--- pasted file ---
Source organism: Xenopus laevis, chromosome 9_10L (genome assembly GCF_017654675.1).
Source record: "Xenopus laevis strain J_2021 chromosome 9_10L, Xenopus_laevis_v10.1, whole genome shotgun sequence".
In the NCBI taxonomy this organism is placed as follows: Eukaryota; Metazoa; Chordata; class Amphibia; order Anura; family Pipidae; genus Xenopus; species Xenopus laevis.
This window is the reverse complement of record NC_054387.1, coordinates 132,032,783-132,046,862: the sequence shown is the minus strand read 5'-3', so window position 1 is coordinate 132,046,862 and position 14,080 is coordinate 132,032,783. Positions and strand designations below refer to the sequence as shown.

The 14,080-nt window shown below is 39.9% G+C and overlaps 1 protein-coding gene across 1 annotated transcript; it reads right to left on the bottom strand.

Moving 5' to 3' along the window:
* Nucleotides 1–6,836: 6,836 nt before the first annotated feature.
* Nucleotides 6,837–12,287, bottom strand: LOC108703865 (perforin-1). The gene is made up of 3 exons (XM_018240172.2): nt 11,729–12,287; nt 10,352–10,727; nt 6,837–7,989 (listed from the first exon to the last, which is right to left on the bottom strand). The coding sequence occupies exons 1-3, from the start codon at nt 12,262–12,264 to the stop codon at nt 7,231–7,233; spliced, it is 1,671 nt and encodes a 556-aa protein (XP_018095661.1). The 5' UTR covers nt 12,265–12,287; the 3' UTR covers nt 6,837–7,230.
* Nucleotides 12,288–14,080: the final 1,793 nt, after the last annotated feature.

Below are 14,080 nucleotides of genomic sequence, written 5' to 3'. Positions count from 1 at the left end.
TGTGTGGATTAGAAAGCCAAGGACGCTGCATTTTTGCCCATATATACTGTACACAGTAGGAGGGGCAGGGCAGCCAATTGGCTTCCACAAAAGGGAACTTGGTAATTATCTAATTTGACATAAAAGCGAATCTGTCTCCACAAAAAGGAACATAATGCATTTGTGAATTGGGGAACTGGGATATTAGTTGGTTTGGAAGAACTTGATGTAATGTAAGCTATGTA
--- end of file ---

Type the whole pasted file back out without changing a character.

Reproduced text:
Source organism: Xenopus laevis, chromosome 9_10L (genome assembly GCF_017654675.1).
Source record: "Xenopus laevis strain J_2021 chromosome 9_10L, Xenopus_laevis_v10.1, whole genome shotgun sequence".
In the NCBI taxonomy this organism is placed as follows: Eukaryota; Metazoa; Chordata; class Amphibia; order Anura; family Pipidae; genus Xenopus; species Xenopus laevis.
This window is the reverse complement of record NC_054387.1, coordinates 132,032,783-132,046,862: the sequence shown is the minus strand read 5'-3', so window position 1 is coordinate 132,046,862 and position 14,080 is coordinate 132,032,783. Positions and strand designations below refer to the sequence as shown.

The 14,080-nt window shown below is 39.9% G+C and overlaps 1 protein-coding gene across 1 annotated transcript; it reads right to left on the bottom strand.

Moving 5' to 3' along the window:
* Nucleotides 1–6,836: 6,836 nt before the first annotated feature.
* Nucleotides 6,837–12,287, bottom strand: LOC108703865 (perforin-1). The gene is made up of 3 exons (XM_018240172.2): nt 11,729–12,287; nt 10,352–10,727; nt 6,837–7,989 (listed from the first exon to the last, which is right to left on the bottom strand). The coding sequence occupies exons 1-3, from the start codon at nt 12,262–12,264 to the stop codon at nt 7,231–7,233; spliced, it is 1,671 nt and encodes a 556-aa protein (XP_018095661.1). The 5' UTR covers nt 12,265–12,287; the 3' UTR covers nt 6,837–7,230.
* Nucleotides 12,288–14,080: the final 1,793 nt, after the last annotated feature.

Below are 14,080 nucleotides of genomic sequence, written 5' to 3'. Positions count from 1 at the left end.
TGTGTGGATTAGAAAGCCAAGGACGCTGCATTTTTGCCCATATATACTGTACACAGTAGGAGGGGCAGGGCAGCCAATTGGCTTCCACAAAAGGGAACTTGGTAATTATCTAATTTGACATAAAAGCGAATCTGTCTCCACAAAAAGGAACATAATGCATTTGTGAATTGGGGAACTGGGATATTAGTTGGTTTGGAAGAACTTGATGTAATGTAAGCTATGTA